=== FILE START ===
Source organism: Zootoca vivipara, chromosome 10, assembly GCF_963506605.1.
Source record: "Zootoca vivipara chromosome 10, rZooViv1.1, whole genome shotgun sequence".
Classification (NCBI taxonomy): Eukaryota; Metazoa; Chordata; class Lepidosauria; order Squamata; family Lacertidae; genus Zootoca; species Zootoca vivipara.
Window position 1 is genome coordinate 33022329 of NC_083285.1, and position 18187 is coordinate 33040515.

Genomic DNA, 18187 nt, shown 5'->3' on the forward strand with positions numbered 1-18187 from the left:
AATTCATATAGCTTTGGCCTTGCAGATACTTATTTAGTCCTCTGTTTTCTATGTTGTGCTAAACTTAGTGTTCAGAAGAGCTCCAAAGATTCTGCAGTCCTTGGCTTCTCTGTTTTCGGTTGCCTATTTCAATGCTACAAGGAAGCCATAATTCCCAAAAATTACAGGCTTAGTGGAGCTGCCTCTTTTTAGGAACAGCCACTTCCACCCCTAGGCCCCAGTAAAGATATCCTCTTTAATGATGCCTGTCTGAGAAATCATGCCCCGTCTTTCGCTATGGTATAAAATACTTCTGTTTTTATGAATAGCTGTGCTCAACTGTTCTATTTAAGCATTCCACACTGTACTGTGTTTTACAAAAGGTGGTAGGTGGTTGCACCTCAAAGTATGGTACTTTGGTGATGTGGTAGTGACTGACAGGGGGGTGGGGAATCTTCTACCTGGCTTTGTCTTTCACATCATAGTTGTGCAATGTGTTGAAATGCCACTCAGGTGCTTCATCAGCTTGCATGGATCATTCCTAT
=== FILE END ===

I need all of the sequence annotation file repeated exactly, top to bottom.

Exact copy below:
Source organism: Zootoca vivipara, chromosome 10, assembly GCF_963506605.1.
Source record: "Zootoca vivipara chromosome 10, rZooViv1.1, whole genome shotgun sequence".
Classification (NCBI taxonomy): Eukaryota; Metazoa; Chordata; class Lepidosauria; order Squamata; family Lacertidae; genus Zootoca; species Zootoca vivipara.
Window position 1 is genome coordinate 33022329 of NC_083285.1, and position 18187 is coordinate 33040515.

Genomic DNA, 18187 nt, shown 5'->3' on the forward strand with positions numbered 1-18187 from the left:
AATTCATATAGCTTTGGCCTTGCAGATACTTATTTAGTCCTCTGTTTTCTATGTTGTGCTAAACTTAGTGTTCAGAAGAGCTCCAAAGATTCTGCAGTCCTTGGCTTCTCTGTTTTCGGTTGCCTATTTCAATGCTACAAGGAAGCCATAATTCCCAAAAATTACAGGCTTAGTGGAGCTGCCTCTTTTTAGGAACAGCCACTTCCACCCCTAGGCCCCAGTAAAGATATCCTCTTTAATGATGCCTGTCTGAGAAATCATGCCCCGTCTTTCGCTATGGTATAAAATACTTCTGTTTTTATGAATAGCTGTGCTCAACTGTTCTATTTAAGCATTCCACACTGTACTGTGTTTTACAAAAGGTGGTAGGTGGTTGCACCTCAAAGTATGGTACTTTGGTGATGTGGTAGTGACTGACAGGGGGGTGGGGAATCTTCTACCTGGCTTTGTCTTTCACATCATAGTTGTGCAATGTGTTGAAATGCCACTCAGGTGCTTCATCAGCTTGCATGGATCATTCCTAT